"Sure," Mees said. She nodded her small round face, a face that, no doubt due to its exceptionally round dark eyes and full bow lips, its fringe of dark hair and pronounced widow's peak, tended to remind people of a pansy. Such a sweet little flower, with such a fierce expression!

Mr. Banner, Mees was thinking. Mr. Banner Mr. Banner Mr. Banner Mr. Banner.

Think of me. That was what Pansy said in The Language of Flowers.


Excerpted from The Thin Place by Kathryn Davis Copyright © 2006 by Kathryn Davis. Excerpted by permission.
All rights reserved. No part of this excerpt may be reproduced or reprinted without permission in writing from the publisher.
Excerpts are provided by Dial-A-Book Inc. solely for the personal use of visitors to this web site.

What People are Saying About This

From the Publisher

"The quirky, immensely gifted Davis has been compared to Kafka, Dinesen and Hans Christian Andersen. A delightful, surprise-filled narrative: Davis's best yet."

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The Thin Place 3.4 out of 5 based on 0 ratings. 12 reviews.
joririchardson on LibraryThing More than 1 year ago
Every once in awhile, I try to pick out random books that I would not normally read. Sometimes they turn out to be quite a pleasant surprise, other times... not so much.I would definitely have to say that "The Thin Place" would fall into the latter category.It was a jumbled, disorderly rant of scattered mess. I often felt that I was trying in vain to put together a puzzle while reading this one. Davis seemed to take nothing seriously - a cat coming home to some cream seemed to be just as important and focused upon as someone being raised from the dead. I thought that there were too many characters - and none of them did I ever come to understand. I thought that the little girl who could raise people (and animals) from the dead sounded interesting, but right from the first scene, she proves just as lifeless as all the others. Sometimes I could *almost* get a sense of what I think the author was trying to achieve - a hazy, quirky whimsical aura. Let me stress - almost. This book is unique, that's for sure. I would not go so far as to say that is badly written, but I can say for sure that it was not my type of reading, and one that I was glad to finish and put straight into my discard pile.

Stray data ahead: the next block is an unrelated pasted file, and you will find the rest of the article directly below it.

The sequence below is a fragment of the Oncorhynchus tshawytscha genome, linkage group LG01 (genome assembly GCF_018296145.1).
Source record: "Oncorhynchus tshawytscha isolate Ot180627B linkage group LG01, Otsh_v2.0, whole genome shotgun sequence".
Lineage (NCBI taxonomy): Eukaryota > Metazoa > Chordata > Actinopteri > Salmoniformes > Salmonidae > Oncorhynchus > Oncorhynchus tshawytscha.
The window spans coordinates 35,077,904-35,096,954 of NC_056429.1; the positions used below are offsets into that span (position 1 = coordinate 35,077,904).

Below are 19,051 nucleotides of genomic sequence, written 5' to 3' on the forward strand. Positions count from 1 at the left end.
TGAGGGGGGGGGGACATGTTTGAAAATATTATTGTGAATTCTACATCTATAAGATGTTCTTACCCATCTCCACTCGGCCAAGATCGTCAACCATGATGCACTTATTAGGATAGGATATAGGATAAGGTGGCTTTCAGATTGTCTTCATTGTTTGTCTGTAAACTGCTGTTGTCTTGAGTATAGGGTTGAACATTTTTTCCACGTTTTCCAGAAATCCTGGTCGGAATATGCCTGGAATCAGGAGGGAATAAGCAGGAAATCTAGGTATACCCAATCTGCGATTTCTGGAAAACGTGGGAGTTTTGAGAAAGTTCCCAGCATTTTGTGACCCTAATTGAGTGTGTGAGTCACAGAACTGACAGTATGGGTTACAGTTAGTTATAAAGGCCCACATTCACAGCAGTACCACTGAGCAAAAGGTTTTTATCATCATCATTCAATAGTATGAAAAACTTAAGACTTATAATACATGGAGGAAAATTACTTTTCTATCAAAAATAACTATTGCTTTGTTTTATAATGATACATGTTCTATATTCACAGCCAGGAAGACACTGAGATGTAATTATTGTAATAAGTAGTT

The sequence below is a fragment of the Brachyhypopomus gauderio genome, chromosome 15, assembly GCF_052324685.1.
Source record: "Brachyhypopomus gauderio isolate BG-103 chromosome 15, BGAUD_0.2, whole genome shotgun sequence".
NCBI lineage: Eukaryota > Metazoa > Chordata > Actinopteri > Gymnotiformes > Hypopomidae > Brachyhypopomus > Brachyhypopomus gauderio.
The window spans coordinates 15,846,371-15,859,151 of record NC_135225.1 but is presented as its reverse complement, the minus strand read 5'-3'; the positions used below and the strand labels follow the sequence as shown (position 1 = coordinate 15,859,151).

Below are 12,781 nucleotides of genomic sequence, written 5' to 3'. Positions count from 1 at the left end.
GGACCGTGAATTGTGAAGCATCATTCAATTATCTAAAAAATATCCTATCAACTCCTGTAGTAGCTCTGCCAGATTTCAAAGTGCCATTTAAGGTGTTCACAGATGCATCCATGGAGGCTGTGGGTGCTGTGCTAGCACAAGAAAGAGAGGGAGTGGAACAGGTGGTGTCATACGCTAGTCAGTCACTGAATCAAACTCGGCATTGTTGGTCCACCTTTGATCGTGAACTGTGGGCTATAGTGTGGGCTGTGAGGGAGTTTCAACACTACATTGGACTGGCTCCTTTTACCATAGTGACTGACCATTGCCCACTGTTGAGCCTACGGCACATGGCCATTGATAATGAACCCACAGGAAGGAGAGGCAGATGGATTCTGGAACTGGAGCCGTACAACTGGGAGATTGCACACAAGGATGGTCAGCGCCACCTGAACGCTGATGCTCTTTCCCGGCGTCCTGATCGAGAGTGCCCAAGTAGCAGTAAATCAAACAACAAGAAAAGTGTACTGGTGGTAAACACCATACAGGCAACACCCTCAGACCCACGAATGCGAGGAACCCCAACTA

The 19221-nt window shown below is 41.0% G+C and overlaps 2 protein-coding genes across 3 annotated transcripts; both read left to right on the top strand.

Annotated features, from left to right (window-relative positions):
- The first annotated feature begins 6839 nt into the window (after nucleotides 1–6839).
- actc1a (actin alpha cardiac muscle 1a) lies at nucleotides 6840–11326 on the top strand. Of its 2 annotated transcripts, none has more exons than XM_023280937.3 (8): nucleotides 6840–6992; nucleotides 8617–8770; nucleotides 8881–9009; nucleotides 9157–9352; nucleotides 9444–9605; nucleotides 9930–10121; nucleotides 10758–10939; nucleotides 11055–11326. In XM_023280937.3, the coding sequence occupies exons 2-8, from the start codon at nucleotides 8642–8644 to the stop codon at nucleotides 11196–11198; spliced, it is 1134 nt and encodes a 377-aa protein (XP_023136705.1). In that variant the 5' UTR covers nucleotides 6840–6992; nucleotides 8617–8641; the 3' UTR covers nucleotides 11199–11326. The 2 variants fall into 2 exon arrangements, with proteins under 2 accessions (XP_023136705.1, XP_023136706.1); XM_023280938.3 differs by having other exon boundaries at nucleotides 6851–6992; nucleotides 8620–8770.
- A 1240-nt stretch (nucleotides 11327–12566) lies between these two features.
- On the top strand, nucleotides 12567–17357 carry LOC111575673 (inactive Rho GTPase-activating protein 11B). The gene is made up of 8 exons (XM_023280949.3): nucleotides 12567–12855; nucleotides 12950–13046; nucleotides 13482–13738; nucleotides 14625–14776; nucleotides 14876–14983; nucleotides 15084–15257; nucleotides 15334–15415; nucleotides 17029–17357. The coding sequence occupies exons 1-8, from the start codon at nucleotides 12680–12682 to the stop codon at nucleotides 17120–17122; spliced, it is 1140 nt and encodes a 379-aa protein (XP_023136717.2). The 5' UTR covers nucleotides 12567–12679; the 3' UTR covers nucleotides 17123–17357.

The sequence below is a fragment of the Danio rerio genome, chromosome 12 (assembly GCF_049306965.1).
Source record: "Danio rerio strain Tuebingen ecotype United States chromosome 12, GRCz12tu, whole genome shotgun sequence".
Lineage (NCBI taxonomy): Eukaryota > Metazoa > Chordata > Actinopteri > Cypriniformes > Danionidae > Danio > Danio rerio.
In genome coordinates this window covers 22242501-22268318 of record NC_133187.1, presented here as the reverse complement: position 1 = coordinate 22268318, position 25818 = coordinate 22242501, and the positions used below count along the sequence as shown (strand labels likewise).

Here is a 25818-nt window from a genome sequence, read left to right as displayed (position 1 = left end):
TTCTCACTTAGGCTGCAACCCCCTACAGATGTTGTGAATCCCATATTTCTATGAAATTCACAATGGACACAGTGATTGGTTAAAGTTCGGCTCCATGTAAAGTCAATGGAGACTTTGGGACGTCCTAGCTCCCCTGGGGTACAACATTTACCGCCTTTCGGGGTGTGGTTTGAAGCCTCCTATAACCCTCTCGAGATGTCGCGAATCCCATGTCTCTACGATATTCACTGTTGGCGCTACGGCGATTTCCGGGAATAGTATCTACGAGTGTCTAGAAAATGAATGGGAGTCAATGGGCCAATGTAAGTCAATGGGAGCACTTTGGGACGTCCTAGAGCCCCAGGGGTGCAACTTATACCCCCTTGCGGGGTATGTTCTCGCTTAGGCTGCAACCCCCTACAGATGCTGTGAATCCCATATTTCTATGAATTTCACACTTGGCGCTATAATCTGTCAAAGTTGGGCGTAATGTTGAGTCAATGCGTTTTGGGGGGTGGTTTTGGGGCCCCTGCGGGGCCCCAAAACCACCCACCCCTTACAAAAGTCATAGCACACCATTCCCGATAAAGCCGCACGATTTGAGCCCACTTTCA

mzonderm on LibraryThing More than 1 year ago
Multiple perspectives can do wonderful things for a narrative. When it's done well, it can help flesh out the story and give the reader more insights than can be garnered from a single character. When it's done poorly, or haphazardly, multiple perspectives only serve to impede the flow of the story, and can confuse the reader. Such is the case here, where Davis gives us the perspective of many characters, including several of the pets in the small town in which her story is set. Here, the multiple perspectives have the effect of muddying the waters so that the reader can never gets a clear picture of any of the characters and can never know what's important to the story.It's too bad that Davis never lets any one character's story come through fully, because she gives us several interesting threads. One character can bring people and animals back to life, but only under certain circumstances. What circumstances? How does she feel about her ability? Occasionally we feel as though we may be getting close to delving deeper into one perspective, but than Davis tears the story away to another character, or perhaps gives us a horoscope or something from the local police blotter. The effect is a very jerky, frustrating read.